Have you not known? Have you not heard?

A sermon at Trinity Episcopal Church of Morrisania, Bronx, New York

Fifth Sunday after the Epiphany, February 8, 2015

Have you not known? Have you not heard? …God brings out their host and numbers them, calling them all by name; because he is great in strength, mighty in power, not one is missing.

Sometimes I think that people think of God as just a little bit bigger and smarter than us. Actually bigger and smarter, but not that much. Sort of like when President Obama was first elected, he invited some NBA players to come and play, 3 on 3 with him in the White House gym. Of course they were a lot better, but he could play some ball, and his teammates would set him up to take a shot every once in a while, and because he was the President of the United States of America, they didn’t hurt him or humiliate him too much. He admitted he wasn’t in their league, and was pretty humble about it, but he could still play.

It’s that kind of comparison that I’m afraid that people make with God and it just doesn’t work. Thinking of our place in the universe with relationship with God is not like me posting up against Charles Barkley. It is more like while Sir Charles and I are pushing each other, the sun explodes engulfing and destroying all the planets in the solar system, and for God, it is hardly a twinkle in the fabric of the universe.

Abstract big explosion

So that is why the prophet has this series of questions: “Have you not understood from the foundations of the earth?” This creator of ours is not to be compared with anyone or anything. The differences between what we regard as high and low, rich and poor, powerful and week are infinitely small compared to how vastly different we are from God.

Some might think that that would mean that God wouldn’t care about the differences. They are so small after all. That one has a Rolls Royce and another a Toyota is hardly an issue worth talking about. But God deeply cares about how people treat one another, how some exploit differences—regarding themselves as better, perhaps even closer to God—because they are now in a position of wealth or privilege. This happens, over and over among human beings. People, no matter how much wealth and privilege they have—or even those who don’t—jockey for position and try to get a leg up by putting others down. Sinful human creatures that we are, we like to claim to be creators, and otherwise godlike, when creativity in truth, emerges from humility and recognizing our own humanity with all its beautiful limits.

“God brings princes to naught, and makes the rulers of the earth as nothing. Scarcely are they planted, scarcely sown, scarcely has their stem taken root in the earth, when he blows down upon them and they wither, and the tempest carries them off like stubble.”

But the most dramatic thing of all, is that this infinite, all powerful creator, loves each and every one of his creatures: “He brings out their host and numbers them, calling them all by name, because he is great in strength, might in power, not one is missing.”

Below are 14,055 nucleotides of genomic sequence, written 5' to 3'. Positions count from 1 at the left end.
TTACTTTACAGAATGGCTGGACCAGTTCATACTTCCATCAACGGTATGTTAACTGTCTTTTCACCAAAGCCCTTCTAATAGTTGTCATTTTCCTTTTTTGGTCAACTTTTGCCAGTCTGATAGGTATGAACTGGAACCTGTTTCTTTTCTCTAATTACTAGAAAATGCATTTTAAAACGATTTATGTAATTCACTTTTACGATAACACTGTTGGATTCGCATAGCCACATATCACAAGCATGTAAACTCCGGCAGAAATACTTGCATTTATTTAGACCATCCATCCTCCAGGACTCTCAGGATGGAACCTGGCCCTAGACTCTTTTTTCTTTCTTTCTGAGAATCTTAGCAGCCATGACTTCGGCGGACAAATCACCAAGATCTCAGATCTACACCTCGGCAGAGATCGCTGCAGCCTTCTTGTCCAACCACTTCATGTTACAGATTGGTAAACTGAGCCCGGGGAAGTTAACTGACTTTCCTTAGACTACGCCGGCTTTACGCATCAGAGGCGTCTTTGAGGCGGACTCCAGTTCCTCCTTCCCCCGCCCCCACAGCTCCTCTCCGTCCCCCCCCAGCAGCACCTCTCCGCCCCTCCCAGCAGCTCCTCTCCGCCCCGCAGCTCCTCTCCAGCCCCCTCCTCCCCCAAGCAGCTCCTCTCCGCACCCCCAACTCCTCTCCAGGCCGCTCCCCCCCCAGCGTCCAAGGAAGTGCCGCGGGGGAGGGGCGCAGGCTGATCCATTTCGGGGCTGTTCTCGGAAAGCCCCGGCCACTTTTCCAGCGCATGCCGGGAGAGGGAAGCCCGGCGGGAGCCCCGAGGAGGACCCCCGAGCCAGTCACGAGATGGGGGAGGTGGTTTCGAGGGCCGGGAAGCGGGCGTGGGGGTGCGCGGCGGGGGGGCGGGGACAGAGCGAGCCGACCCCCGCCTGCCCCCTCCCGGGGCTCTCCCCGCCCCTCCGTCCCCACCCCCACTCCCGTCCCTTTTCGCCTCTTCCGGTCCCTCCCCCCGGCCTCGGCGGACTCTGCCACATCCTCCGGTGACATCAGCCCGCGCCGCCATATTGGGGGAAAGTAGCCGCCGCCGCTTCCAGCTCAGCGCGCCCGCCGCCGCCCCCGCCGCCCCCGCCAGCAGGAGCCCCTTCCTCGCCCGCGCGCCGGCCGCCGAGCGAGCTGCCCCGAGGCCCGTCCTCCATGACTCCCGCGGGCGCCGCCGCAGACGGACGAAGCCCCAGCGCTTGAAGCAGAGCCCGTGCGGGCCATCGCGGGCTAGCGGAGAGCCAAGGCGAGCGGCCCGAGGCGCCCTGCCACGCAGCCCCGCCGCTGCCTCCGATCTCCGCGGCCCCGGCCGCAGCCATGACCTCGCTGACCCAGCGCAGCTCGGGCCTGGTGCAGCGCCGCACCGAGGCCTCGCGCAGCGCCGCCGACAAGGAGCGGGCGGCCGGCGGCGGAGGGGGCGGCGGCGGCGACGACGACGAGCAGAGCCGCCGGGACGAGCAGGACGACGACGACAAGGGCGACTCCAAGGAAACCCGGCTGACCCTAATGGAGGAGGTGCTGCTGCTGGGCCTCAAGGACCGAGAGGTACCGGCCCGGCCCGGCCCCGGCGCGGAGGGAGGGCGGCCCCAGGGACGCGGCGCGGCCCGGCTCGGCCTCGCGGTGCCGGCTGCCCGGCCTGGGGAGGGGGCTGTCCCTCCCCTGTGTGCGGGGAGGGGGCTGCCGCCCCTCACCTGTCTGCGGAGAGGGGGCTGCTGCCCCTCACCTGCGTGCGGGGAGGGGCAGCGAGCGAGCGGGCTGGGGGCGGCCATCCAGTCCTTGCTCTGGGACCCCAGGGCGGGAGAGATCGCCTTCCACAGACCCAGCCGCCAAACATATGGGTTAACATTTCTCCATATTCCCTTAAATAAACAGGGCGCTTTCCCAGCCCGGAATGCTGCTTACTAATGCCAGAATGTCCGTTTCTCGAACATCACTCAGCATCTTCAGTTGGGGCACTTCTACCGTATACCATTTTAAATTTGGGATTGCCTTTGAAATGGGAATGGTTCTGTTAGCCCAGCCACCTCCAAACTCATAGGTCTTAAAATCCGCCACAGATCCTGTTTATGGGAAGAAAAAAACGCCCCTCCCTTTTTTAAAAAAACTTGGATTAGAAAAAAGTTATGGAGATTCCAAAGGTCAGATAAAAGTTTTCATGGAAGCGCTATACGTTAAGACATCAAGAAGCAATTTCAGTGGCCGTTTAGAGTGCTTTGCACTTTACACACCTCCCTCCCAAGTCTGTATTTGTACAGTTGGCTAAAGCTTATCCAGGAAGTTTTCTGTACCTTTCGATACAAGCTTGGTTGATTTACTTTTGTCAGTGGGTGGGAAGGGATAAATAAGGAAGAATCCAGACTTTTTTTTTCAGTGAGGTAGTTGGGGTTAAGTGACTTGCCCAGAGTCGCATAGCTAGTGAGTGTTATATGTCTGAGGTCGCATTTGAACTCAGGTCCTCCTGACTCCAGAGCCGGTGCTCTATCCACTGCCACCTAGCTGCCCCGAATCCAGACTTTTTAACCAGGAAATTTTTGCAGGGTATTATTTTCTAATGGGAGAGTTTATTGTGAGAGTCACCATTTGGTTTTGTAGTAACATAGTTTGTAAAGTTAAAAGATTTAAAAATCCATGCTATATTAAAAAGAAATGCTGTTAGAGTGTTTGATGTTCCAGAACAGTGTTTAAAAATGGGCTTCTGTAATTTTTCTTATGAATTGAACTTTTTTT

The judgment of God is on those who through pretense or presumption seek to damage any one of the children of God. Those who are more powerful, through birth, or wealth, or politics, or position are the more responsible to be humble and merciful to those whom God loves.

This month, we are observing Black History Month. And we recall many witnesses to the glory and sovereignty of God. Yesterday at the Cathedral, the Diocese observed the feast of Absalom Jones, the first African-American to be ordained priest in the Episcopal Church. He was not a man of great power or wealth. He scraped together his earnings to purchase the freedom of his wife, and later himself. He was never a bishop and he was never as well-known as his colleague and fellow churchman Bishop Richard Allen, who founded the African Methodist Episcopal Church. What Father Absalom Jones did was found and pastor a congregation. It is still there, in south Philadelphia, St. Thomas African Episcopal Church. He spoke eloquently for the dignity of all people and the end of slavery and servile fear. It is not for power or position that we remember Absalom Jones, but for the love of the all sovereign God proclaimed to those who had no privilege.

In today’s Gospel reading we see Jesus healing, in particular Peter’s mother-in-law. It is not that she got up and acted like she felt better. Jesus, the Word, the Son of the living God who knows and loves each individual actually healed her and made her well. Then she did what healthy women did, she served at table. That healing is not a magic act, it is Jesus bringing and extending the creation of the sovereign Creator into these lives, each of them. He healed others, then went away in the dark to a deserted place, praying by himself. When they found him, he said, “Let’s go.” And they went out to the whole district of Galilee and brought that creation, that good news of the love of God to everyone.

“The Lord is the everlasting God, the Creator of the ends of the earth. He does not faint or grow weary; his understanding is unsearchable. He gives power to the faint, and strengthens the powerless. Even youths will be faint and be weary, and the young will fall exhausted; but those who wait for the Lord shall renew their strength, they shall mount up with wings like eagles, they shall run and not be weary, they shall walk and not faint.”


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